|In Memoriam – Glyn Salton-Cox
The English Department is devastated to announce the death over the New Year of our colleague Glyn Salton-Cox. To his family, loved ones, and friends here, in his native Britain, and throughout the world, we offer our deepest and most heartfelt condolences. Glyn was a brilliant scholar, a very popular teacher, and the kindest of colleagues.
The Department of English invites you to a commemoration of our colleague Glyn Salton-Cox on Friday, March 3d, 2023.
We will gather in the Faculty Club’s Betty Elings Wells Pavilion at 3:00 pm and then move to the Terrace at 4:00 pm for a reception. Please let us know of any accessibility requests.
Studies in Renaissance Literature:
Economic Thought, Early Modern Texts
- Course Number: ENGL 231
- Catalog Course Entry: ENGL 231
- Quarter: Spring 2015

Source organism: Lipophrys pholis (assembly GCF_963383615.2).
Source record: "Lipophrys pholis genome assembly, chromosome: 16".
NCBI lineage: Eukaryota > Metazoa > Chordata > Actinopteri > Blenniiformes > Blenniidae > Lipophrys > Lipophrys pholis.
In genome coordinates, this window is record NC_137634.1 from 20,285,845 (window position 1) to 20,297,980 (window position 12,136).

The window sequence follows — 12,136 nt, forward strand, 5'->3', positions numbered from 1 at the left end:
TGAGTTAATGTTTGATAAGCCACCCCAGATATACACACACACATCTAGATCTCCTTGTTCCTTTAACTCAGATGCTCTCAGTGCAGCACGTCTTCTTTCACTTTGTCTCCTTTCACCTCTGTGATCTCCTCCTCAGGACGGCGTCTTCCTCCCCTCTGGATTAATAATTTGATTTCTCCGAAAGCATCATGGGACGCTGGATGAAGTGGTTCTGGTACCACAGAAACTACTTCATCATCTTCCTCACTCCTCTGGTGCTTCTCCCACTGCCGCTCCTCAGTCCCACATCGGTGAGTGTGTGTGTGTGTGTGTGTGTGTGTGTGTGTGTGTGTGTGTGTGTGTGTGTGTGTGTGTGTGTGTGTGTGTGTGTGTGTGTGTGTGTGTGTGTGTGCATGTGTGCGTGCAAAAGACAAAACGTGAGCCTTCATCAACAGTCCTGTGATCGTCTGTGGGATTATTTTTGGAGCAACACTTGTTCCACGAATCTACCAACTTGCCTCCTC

In this course we will cherry-pick from 2500 years of economic thought in order to consider key economic issues in relation to the literature of early modern England. In our inquiry, we will touch on a variety of thinkers, ranging from Aristotle and Seneca to Locke and Marx, from Nietzsche and Simmel to Graeber and Massumi. As the above list suggests, our foray into economic thought will be unapologetically transhistorical. At the same time, we will attend to the ways in which tracing a genealogy of modern economic concepts transports us to unexpected places in the premodern discursive landscape: moral philosophy, theology, natural history. In our discussions, we will tackle traditional economic concepts like property, debt, labor, and value, but we will also reflect on imaginative world-building, affective epistemologies, and non-human economies. We will consider early modern literary texts such as More’s Utopia, book two of Spenser’s Faerie Queene, Jonson’s Volpone, Shakespeare’s The Merchant of Venice, and Defoe’s Robinson Crusoe as we discuss topics ranging from utopian desire and the disavowal of the economic to affective economies and instrumental reason, from theories of value and money to economic precarity and the anthropology of debt.